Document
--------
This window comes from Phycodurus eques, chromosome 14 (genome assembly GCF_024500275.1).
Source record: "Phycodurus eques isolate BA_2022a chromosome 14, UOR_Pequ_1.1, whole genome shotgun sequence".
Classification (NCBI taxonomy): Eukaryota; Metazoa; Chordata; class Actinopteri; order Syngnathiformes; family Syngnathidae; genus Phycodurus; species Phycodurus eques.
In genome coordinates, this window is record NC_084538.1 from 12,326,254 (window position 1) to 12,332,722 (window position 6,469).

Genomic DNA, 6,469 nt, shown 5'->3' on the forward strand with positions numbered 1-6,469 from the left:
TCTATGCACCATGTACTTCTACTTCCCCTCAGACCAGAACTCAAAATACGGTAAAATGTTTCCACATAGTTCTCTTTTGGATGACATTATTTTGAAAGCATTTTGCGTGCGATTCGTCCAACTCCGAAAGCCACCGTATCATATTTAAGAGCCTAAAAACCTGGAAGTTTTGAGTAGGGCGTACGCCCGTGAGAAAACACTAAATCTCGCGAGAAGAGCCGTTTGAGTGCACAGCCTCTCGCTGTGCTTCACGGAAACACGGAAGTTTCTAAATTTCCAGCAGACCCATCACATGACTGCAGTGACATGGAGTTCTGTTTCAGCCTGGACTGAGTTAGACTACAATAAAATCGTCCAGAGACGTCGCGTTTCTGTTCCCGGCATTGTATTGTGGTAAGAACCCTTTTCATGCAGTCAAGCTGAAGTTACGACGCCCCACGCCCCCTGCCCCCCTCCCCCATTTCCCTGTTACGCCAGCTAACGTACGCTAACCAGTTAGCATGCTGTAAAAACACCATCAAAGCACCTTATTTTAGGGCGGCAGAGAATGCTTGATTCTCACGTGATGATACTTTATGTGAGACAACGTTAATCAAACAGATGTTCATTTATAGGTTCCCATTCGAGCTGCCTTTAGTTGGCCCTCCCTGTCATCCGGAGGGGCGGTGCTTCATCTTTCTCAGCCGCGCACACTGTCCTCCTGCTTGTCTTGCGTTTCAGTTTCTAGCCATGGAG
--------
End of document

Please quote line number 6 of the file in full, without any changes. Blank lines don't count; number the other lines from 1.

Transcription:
TCTATGCACCATGTACTTCTACTTCCCCTCAGACCAGAACTCAAAATACGGTAAAATGTTTCCACATAGTTCTCTTTTGGATGACATTATTTTGAAAGCATTTTGCGTGCGATTCGTCCAACTCCGAAAGCCACCGTATCATATTTAAGAGCCTAAAAACCTGGAAGTTTTGAGTAGGGCGTACGCCCGTGAGAAAACACTAAATCTCGCGAGAAGAGCCGTTTGAGTGCACAGCCTCTCGCTGTGCTTCACGGAAACACGGAAGTTTCTAAATTTCCAGCAGACCCATCACATGACTGCAGTGACATGGAGTTCTGTTTCAGCCTGGACTGAGTTAGACTACAATAAAATCGTCCAGAGACGTCGCGTTTCTGTTCCCGGCATTGTATTGTGGTAAGAACCCTTTTCATGCAGTCAAGCTGAAGTTACGACGCCCCACGCCCCCTGCCCCCCTCCCCCATTTCCCTGTTACGCCAGCTAACGTACGCTAACCAGTTAGCATGCTGTAAAAACACCATCAAAGCACCTTATTTTAGGGCGGCAGAGAATGCTTGATTCTCACGTGATGATACTTTATGTGAGACAACGTTAATCAAACAGATGTTCATTTATAGGTTCCCATTCGAGCTGCCTTTAGTTGGCCCTCCCTGTCATCCGGAGGGGCGGTGCTTCATCTTTCTCAGCCGCGCACACTGTCCTCCTGCTTGTCTTGCGTTTCAGTTTCTAGCCATGGAG